Bare Down There? By Dana Humes Goff, APN, CNM, DNP

As a women’s health care provider, one thing I have observed over the years is the ongoing disappearance of pubic hair. What once was a constant among women is now a rare occurrence, regardless of age. Over the last two decades, our society has gone from trimming the bikini line, to believing that the entire labia and pubic region must be bare to be clean. In fact, 95% of women admit to altering their pubic hair by trimming, shaving, or removing it completely. This, now, mainstream-grooming routine has made me question why we have pubic hair and what is its purpose?

There are many theories as to the purpose of pubic hair. One theory is that it helps in spreading pheromones. Research shows that our sweat glands secrete a smelly substance, which mixes with the bacteria and oil from the sebaceous gland. This results in a unique substance and scent known as pheromones. Pheromones can be trapped in the armpit hair and pubic hair of both women and men. The pheromone enhances sexual awareness and increased desire for sex.

Pubic hair can reduce friction when parts of the body rub together and offer a natural barrier to help keep things clean. Female pubic hair helps to decrease contact with viruses and bacteria to keep the tender skin around the genital area from being abraded. Offering protection is, therefore, one of the main purposes of pubic hair in the female reproductive system. Pubic hair also protects the reproductive system from bacterial pathogens such as streptococcus and viruses. Pubic hair controls moisture by wicking it up and away from the skin, and therefore, reduces the chances of skin breakdown. Pubic hair keeps the skin around the genital area moist and balanced.

In addition, at the end of each hair follicle is a nerve ending. These nerve endings are different from the other nerve endings whose purpose is maintaining pressure and temperature. When pubic hair is touched, a sensation is sent down the shaft of hair to the nerve ending. These feelings are registered in the brain as pleasurable.

So, if pubic hair has a purpose and is beneficial, why have so many jumped on the hair removal bandwagon? The January 2015 issue of The Journal of Sex noted that women reported stronger associations with feelings of cleanliness, comfort, sex appeal, and the social appeal of their peer group as reasons for removing pubic hair. The same article found that 60% of men reported preferring “hair free” partners and, in turn, were, therefore, more likely to trim and groom their own private areas.

Unfortunately, shaving and waxing can cause an infection in some of the small hair follicles around the vulva, which may create bumps and lumps called folliculitis. Folliculitis may present as a rash, better known as razor burn, or pus filled boils that are difficult to treat and very painful. Vulvar irritation is common after shaving or waxing. When skin irritation is combined with the warm environment of the genitals, it becomes a perfect breeding ground for some bacterial pathogens such as methicillin resistant staph aureus (MRSA) and other staph infections. Studies have also shown that shaving and waxing can increase the risk of contacting infections such as Herpes, HPV, and Syphilis.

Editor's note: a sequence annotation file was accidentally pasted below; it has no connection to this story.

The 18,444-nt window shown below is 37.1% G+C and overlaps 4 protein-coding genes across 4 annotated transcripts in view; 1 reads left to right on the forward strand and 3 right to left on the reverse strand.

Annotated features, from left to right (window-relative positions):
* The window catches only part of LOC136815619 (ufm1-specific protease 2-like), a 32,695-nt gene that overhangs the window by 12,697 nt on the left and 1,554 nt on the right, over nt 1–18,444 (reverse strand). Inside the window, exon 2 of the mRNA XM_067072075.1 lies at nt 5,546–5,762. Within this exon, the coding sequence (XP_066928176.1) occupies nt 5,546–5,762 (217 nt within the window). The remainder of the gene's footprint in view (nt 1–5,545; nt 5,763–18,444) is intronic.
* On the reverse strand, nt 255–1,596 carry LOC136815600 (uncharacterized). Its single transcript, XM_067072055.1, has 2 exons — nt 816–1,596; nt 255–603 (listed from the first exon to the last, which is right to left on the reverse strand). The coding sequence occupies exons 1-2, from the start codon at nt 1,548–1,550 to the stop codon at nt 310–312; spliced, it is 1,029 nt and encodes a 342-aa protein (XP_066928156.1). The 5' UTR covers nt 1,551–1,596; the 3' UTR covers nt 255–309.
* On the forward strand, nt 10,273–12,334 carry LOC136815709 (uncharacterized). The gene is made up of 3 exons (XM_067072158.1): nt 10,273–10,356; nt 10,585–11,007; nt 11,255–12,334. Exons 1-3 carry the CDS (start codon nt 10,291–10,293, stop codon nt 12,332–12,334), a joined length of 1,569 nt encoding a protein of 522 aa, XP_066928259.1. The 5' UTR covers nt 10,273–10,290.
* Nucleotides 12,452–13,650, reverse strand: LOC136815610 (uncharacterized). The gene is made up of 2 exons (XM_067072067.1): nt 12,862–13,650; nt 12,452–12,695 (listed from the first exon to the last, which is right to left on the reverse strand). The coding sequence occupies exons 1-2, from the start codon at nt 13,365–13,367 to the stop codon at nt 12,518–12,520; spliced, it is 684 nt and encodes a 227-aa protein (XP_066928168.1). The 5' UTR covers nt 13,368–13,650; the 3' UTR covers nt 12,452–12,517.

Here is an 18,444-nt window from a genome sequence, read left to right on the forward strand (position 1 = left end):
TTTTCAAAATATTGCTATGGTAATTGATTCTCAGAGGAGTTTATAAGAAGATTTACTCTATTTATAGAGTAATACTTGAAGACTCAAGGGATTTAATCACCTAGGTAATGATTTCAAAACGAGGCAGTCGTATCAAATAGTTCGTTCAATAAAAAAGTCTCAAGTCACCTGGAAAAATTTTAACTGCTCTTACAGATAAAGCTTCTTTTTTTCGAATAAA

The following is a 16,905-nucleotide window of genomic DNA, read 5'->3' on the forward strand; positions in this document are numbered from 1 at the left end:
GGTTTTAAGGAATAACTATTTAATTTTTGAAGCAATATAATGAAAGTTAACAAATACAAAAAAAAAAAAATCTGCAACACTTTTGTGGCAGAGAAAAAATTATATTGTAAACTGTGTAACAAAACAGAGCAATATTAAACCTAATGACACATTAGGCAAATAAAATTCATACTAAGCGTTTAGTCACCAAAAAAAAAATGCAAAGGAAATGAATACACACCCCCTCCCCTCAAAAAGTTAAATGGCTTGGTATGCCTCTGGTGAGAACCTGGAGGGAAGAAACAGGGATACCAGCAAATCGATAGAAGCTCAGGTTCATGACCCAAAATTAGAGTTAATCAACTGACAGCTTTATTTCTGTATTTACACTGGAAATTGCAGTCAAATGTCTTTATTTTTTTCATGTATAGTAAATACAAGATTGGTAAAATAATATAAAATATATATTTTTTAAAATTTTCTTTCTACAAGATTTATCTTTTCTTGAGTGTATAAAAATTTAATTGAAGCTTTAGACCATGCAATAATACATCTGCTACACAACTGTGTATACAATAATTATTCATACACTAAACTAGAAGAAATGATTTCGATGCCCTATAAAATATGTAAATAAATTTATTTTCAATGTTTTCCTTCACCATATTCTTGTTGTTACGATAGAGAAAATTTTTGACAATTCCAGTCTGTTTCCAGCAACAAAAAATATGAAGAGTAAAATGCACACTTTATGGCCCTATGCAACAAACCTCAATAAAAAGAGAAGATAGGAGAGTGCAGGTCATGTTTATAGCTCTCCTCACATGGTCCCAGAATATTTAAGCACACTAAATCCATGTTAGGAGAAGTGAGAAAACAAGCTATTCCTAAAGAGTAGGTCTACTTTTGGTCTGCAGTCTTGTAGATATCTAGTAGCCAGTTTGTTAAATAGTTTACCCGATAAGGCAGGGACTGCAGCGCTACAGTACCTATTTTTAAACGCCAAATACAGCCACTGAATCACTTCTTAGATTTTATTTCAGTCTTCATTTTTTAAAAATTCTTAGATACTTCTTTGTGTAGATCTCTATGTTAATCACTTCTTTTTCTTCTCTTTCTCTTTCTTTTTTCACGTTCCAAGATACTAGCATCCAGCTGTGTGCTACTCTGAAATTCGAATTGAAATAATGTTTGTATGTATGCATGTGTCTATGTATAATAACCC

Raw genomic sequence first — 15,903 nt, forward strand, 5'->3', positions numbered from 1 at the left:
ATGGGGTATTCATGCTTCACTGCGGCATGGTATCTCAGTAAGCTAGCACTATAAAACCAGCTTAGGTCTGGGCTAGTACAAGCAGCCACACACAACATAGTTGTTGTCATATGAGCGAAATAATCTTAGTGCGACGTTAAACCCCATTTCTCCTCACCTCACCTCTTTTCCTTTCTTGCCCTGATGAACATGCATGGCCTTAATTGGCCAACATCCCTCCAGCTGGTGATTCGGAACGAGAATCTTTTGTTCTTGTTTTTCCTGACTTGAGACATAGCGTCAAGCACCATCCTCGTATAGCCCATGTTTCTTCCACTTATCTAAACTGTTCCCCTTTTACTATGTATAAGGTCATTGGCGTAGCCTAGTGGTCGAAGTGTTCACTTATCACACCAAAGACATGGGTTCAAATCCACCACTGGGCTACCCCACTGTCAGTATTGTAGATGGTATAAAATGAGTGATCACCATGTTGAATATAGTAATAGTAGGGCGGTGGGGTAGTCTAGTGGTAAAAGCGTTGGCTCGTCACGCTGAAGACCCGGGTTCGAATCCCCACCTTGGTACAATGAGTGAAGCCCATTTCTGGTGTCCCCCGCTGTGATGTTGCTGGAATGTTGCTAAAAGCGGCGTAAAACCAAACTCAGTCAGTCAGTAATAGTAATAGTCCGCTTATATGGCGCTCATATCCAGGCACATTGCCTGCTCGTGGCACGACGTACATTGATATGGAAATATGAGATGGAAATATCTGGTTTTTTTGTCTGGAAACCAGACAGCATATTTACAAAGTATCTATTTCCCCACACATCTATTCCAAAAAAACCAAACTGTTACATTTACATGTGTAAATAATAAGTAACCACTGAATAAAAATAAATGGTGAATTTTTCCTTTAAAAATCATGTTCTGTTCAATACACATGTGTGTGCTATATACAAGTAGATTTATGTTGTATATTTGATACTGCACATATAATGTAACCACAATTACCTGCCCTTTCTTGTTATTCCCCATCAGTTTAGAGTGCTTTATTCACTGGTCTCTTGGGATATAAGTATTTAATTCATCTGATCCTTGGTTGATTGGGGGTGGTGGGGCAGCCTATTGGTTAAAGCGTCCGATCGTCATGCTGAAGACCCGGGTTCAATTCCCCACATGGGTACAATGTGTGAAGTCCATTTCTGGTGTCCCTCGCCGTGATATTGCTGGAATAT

If you do decide to shave, here are some tips to help reduce the risk of skin irritation:

  1. Soak hair follicles in a warm bath or shower to soften;
  2. Exfoliate the area with a salt or sugar scrub;
  3. Use a shaving foam or inexpensive hair conditioner;
  4. Use a new, sharp razor and shave in the direction of the hair growth;
  5. Moisturize the area after shaving and apply a thin film of Neosporin to reduce the skin bacteria.
  6. Apply a gentle deodorant to the shaved area to reduce perspiration and promote dryness.

If you’re interested in an alternative to shaving or waxing, consider laser hair removal at The Couri Center and free yourself from the constant need to shave and wax unwanted body hair.

During laser hair removal, energy is used to target and destroy hair follicles responsible for hair growth. The follicle absorbs the energy and is destroyed, unable to produce hair again. According to the American Society for Aesthetic Plastic Surgery, laser hair removal is the 3rd most performed non-surgical cosmetic treatments in the US. For more information, please schedule your free 15-minute consultation:  or call 692-6838.

So, my friends, while there are no known health benefits to removing hair from your lady region, removing pubic hair is the current popular trend. If you do decide to bare all, be sure it is your decision and please do it in a safe manner. If you have a chronic health condition, such as diabetes, ask your health care provider if there are special reasons you should not shave or remove your pubic hair. And, finally, please contact your health care provider if you develop folliculitis or any other symptoms of infection.

Dana Humes Goff